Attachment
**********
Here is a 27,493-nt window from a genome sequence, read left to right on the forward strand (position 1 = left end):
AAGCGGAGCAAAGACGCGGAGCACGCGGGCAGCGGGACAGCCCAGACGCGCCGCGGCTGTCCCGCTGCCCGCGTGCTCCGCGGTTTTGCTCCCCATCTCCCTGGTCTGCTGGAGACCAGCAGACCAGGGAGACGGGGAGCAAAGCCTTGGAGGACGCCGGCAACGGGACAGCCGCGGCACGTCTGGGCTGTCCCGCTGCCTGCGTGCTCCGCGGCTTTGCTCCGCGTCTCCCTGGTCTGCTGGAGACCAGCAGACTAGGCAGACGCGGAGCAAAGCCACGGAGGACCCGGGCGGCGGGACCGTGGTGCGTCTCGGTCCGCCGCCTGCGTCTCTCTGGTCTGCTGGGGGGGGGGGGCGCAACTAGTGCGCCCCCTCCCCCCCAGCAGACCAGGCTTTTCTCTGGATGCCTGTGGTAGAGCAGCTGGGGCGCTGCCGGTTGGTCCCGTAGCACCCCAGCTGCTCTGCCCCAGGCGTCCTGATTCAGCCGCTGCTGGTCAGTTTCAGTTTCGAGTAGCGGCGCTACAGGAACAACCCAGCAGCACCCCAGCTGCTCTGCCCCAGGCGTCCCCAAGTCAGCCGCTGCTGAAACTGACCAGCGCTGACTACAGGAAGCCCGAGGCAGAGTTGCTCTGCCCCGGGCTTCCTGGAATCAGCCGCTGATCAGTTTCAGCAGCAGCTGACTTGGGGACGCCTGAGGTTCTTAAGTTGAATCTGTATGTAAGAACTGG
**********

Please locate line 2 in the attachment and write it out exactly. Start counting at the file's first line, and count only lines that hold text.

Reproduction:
AAGCGGAGCAAAGACGCGGAGCACGCGGGCAGCGGGACAGCCCAGACGCGCCGCGGCTGTCCCGCTGCCCGCGTGCTCCGCGGTTTTGCTCCCCATCTCCCTGGTCTGCTGGAGACCAGCAGACCAGGGAGACGGGGAGCAAAGCCTTGGAGGACGCCGGCAACGGGACAGCCGCGGCACGTCTGGGCTGTCCCGCTGCCTGCGTGCTCCGCGGCTTTGCTCCGCGTCTCCCTGGTCTGCTGGAGACCAGCAGACTAGGCAGACGCGGAGCAAAGCCACGGAGGACCCGGGCGGCGGGACCGTGGTGCGTCTCGGTCCGCCGCCTGCGTCTCTCTGGTCTGCTGGGGGGGGGGGGCGCAACTAGTGCGCCCCCTCCCCCCCAGCAGACCAGGCTTTTCTCTGGATGCCTGTGGTAGAGCAGCTGGGGCGCTGCCGGTTGGTCCCGTAGCACCCCAGCTGCTCTGCCCCAGGCGTCCTGATTCAGCCGCTGCTGGTCAGTTTCAGTTTCGAGTAGCGGCGCTACAGGAACAACCCAGCAGCACCCCAGCTGCTCTGCCCCAGGCGTCCCCAAGTCAGCCGCTGCTGAAACTGACCAGCGCTGACTACAGGAAGCCCGAGGCAGAGTTGCTCTGCCCCGGGCTTCCTGGAATCAGCCGCTGATCAGTTTCAGCAGCAGCTGACTTGGGGACGCCTGAGGTTCTTAAGTTGAATCTGTATGTAAGAACTGG